South Dakota Unveils $3 Million Grant Program for Community Child Care Solutions

The deadline for communities to apply for the new grant program is Oct. 27. Awardees will be notified the first week of November.

Joe Fiala, partner relations director for the Governor’s Office of Economic Development, speaks Sept. 21 at an Early Learner Summit in Brookings. (Makenzie Huber/South Dakota Searchlight)

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Child care is a workforce issue. Providers, business professionals and experts have been saying that for years.

On Thursday, the Governor’s Office of Economic Development and the Department of Social Services announced a $3 million grant program to expand child care in the state.

The Community Based Child Care Grant, which uses federal American Rescue Plan Act (ARPA) dollars, will be awarded to communities that bring several entities together — providers, economic development organizations and governments — to present innovative solutions to child care problems, said Joe Fiala, partner relations director for GOED.

“Child care impacts business, so it makes sense that we would at least be involved to some extent,” Fiala told child care providers and experts at the Early Learner Summit in Brookings on Thursday.

States have to obligate or commit ARPA dollars to specific projects by the end of 2024, or the money will be returned to the federal government.

The deadline for communities to apply for the new grant program is Oct. 27. Awardees will be notified the first week of November.

Unaffordable and inaccessible child care has been widely covered by state and national media in the past couple of years. The issue gained attention during Gov. Kristi Noem’s reelection campaign and was a topic of discussion during the 2023 legislative session. The city of Sioux Falls released a child care report this summer highlighting the issue at a local level.

Planning grants will be awarded up to $50,000, which can cover consultant costs, survey and data costs or providing stipends to volunteers, Fiala said. Implementation grants will be awarded up to $500,000.

“Three million dollars is a nice pool of money and we’re excited for that,” Fiala said, “but I think it will go relatively quickly once we start approving grants. When you think about the whole state, that’s probably a drop in the bucket compared to what’s needed.”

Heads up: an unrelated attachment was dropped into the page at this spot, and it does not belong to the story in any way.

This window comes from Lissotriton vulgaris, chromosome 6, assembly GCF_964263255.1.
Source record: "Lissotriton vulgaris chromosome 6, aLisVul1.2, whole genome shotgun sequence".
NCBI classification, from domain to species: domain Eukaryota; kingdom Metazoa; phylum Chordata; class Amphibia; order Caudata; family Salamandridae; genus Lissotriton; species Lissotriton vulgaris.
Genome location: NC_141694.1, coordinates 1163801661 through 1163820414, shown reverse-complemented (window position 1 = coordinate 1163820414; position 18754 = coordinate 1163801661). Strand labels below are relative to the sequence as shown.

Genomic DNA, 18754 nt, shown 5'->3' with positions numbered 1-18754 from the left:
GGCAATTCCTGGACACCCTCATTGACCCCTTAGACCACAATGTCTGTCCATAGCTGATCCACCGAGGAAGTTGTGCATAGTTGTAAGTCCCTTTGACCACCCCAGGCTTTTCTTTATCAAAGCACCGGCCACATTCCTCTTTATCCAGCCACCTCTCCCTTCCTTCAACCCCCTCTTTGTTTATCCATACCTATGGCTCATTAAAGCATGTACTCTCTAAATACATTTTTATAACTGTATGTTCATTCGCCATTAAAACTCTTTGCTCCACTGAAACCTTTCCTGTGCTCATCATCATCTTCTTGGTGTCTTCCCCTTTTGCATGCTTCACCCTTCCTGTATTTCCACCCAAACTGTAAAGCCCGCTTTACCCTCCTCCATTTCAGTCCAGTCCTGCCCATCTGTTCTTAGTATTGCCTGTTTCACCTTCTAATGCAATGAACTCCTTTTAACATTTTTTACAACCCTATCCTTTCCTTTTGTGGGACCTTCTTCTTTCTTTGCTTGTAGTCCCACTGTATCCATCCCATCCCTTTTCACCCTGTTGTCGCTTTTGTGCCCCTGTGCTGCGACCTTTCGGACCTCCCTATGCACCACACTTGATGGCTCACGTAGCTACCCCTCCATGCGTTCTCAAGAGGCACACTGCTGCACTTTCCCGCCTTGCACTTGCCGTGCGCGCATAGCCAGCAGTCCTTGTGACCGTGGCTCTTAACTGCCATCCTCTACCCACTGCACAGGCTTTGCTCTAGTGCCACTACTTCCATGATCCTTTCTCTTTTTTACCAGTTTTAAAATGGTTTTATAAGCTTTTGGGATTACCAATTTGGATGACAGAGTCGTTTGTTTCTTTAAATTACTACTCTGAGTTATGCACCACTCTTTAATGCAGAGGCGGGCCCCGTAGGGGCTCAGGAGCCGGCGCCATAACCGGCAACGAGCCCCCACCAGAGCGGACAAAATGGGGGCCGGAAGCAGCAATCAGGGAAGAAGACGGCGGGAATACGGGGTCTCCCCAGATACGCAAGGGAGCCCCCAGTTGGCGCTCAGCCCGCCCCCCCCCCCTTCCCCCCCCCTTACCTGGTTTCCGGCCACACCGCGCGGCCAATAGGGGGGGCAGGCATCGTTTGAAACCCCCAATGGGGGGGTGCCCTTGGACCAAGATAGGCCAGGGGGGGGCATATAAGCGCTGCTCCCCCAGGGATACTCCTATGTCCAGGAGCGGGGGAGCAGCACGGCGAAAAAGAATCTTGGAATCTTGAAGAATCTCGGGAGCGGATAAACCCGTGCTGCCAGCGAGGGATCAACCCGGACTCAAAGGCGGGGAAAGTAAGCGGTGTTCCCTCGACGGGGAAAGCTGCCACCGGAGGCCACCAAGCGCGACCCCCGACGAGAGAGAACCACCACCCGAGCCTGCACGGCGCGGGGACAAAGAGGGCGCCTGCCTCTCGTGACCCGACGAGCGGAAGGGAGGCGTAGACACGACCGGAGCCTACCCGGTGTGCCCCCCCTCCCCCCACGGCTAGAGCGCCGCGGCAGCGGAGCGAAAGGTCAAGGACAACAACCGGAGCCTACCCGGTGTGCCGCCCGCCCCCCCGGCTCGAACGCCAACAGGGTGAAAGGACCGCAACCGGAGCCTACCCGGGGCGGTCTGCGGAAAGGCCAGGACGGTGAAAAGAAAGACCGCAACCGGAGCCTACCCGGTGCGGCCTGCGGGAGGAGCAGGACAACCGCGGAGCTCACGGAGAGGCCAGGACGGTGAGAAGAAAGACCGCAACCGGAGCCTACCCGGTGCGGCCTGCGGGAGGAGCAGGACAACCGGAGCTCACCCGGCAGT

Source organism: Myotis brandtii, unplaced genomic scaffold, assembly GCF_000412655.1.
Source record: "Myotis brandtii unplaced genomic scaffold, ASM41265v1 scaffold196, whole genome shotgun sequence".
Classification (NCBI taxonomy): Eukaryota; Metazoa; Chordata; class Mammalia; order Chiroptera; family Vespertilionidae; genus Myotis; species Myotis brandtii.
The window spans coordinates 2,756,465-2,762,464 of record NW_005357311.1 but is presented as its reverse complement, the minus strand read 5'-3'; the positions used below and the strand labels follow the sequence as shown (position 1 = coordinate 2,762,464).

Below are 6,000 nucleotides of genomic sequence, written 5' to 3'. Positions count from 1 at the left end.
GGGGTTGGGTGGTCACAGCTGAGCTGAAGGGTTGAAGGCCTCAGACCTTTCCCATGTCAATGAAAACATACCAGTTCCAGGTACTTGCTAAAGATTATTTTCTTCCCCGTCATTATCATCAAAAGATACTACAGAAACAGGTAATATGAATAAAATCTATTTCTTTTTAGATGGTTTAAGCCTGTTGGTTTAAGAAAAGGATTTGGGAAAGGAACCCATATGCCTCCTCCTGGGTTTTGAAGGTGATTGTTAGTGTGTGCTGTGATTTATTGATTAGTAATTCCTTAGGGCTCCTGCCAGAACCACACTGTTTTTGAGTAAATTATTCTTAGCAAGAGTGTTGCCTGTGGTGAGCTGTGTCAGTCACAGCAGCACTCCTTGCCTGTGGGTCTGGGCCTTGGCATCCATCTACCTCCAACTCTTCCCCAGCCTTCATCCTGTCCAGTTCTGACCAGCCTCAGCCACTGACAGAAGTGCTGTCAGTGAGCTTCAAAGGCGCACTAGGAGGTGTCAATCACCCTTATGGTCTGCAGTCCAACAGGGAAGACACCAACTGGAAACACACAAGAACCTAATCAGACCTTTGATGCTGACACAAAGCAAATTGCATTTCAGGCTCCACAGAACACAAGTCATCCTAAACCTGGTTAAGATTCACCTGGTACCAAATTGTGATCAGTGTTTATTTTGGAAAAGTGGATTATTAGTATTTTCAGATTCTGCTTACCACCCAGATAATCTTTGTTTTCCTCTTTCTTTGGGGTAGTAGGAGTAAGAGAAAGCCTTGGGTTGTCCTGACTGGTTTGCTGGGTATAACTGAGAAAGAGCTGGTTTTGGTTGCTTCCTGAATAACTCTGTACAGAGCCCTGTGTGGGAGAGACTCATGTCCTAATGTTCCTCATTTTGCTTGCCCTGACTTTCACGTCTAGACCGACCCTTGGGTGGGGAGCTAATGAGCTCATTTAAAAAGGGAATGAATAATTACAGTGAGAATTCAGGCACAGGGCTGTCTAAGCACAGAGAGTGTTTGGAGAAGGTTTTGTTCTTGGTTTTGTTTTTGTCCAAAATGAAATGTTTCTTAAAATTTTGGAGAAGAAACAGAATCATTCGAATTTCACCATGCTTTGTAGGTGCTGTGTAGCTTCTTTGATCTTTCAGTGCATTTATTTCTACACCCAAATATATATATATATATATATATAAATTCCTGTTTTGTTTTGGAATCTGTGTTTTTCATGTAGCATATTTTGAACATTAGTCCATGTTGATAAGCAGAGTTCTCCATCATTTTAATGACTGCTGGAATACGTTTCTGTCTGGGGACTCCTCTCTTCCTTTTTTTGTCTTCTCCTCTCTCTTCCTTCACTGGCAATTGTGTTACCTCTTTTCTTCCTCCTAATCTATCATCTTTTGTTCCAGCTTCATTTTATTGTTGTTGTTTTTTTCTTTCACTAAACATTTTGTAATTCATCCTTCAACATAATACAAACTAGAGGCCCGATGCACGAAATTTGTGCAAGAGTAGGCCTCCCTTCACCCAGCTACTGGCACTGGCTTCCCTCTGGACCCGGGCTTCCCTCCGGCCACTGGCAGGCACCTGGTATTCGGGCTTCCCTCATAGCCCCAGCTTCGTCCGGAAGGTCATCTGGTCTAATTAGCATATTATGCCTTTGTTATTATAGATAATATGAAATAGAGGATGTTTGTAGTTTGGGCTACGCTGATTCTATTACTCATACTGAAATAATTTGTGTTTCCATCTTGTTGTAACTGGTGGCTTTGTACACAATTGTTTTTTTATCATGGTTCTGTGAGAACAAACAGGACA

Examples of ideas across the state include the development of an early childhood and youth development office in Sioux Falls, which was one of several recommendations from the Sioux Falls Child Care Collaborative report, and Madison’s new tax increment financing (TIF) district that will help fund a child care center in that city. It has a population of over 6,000 but only has in-home child care operations.

TIF districts provide upfront financing for public improvements and then capture the new and higher property taxes generated by a development project to pay off the financing.

“If we view child care as basic infrastructure,” said Brooke Rollag, executive director of the Lake Area Improvement Corporation, “just like roads and streets or any other tool we use to get to work, then we can utilize a TIF for this project as well.”

There should be several entities engaged in applying for each grant, Fiala said, such as local economic development organizations, community coalitions, local governments, businesses, school districts, nonprofit organizations and existing child care providers.

“I do not want 25 applications from Sioux Falls,” Fiala said. “That’s not going to work. I need Sioux Falls to come together tightly and maybe come up with only three or four.”

South Dakota Searchlight is part of States Newsroom, a network of news bureaus supported by grants and a coalition of donors as a 501c(3) public charity. South Dakota Searchlight maintains editorial independence. Contact Editor Seth Tupper for questions: info@southdakotasearchlight.com. Follow South Dakota Searchlight on Facebook and Twitter.

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